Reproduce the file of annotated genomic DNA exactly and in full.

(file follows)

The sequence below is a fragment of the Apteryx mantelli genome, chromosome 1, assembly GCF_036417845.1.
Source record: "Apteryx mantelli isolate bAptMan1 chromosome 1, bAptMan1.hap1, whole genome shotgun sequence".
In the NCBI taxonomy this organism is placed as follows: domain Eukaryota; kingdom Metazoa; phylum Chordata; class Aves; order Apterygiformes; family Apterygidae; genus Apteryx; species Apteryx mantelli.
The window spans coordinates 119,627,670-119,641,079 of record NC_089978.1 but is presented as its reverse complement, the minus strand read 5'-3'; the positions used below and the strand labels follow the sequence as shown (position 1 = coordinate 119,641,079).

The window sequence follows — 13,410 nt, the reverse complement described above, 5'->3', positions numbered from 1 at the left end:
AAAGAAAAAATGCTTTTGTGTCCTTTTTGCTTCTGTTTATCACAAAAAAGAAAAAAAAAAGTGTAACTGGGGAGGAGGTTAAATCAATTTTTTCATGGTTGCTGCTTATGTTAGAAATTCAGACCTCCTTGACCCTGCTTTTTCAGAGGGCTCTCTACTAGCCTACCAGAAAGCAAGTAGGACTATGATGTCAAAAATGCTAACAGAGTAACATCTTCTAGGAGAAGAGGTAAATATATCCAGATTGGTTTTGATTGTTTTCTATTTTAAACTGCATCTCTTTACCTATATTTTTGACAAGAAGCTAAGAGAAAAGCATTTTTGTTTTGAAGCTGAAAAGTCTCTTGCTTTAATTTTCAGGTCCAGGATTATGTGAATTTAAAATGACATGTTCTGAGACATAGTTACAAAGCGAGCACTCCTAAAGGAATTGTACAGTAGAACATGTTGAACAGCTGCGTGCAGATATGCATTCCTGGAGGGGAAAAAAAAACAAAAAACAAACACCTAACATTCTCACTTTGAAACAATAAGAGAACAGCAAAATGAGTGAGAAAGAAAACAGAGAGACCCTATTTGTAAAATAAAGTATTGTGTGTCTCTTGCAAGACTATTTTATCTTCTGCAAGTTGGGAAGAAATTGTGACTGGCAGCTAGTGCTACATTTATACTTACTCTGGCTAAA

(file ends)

The sequence below is a fragment of the Apteryx mantelli genome, chromosome 1, assembly GCF_036417845.1.
Source record: "Apteryx mantelli isolate bAptMan1 chromosome 1, bAptMan1.hap1, whole genome shotgun sequence".
In the NCBI taxonomy this organism is placed as follows: domain Eukaryota; kingdom Metazoa; phylum Chordata; class Aves; order Apterygiformes; family Apterygidae; genus Apteryx; species Apteryx mantelli.
The window spans coordinates 119,627,670-119,641,079 of record NC_089978.1 but is presented as its reverse complement, the minus strand read 5'-3'; the positions used below and the strand labels follow the sequence as shown (position 1 = coordinate 119,641,079).

The window sequence follows — 13,410 nt, the reverse complement described above, 5'->3', positions numbered from 1 at the left end:
AAAGAAAAAATGCTTTTGTGTCCTTTTTGCTTCTGTTTATCACAAAAAAGAAAAAAAAAAGTGTAACTGGGGAGGAGGTTAAATCAATTTTTTCATGGTTGCTGCTTATGTTAGAAATTCAGACCTCCTTGACCCTGCTTTTTCAGAGGGCTCTCTACTAGCCTACCAGAAAGCAAGTAGGACTATGATGTCAAAAATGCTAACAGAGTAACATCTTCTAGGAGAAGAGGTAAATATATCCAGATTGGTTTTGATTGTTTTCTATTTTAAACTGCATCTCTTTACCTATATTTTTGACAAGAAGCTAAGAGAAAAGCATTTTTGTTTTGAAGCTGAAAAGTCTCTTGCTTTAATTTTCAGGTCCAGGATTATGTGAATTTAAAATGACATGTTCTGAGACATAGTTACAAAGCGAGCACTCCTAAAGGAATTGTACAGTAGAACATGTTGAACAGCTGCGTGCAGATATGCATTCCTGGAGGGGAAAAAAAAACAAAAAACAAACACCTAACATTCTCACTTTGAAACAATAAGAGAACAGCAAAATGAGTGAGAAAGAAAACAGAGAGACCCTATTTGTAAAATAAAGTATTGTGTGTCTCTTGCAAGACTATTTTATCTTCTGCAAGTTGGGAAGAAATTGTGACTGGCAGCTAGTGCTACATTTATACTTACTCTGGCTAAA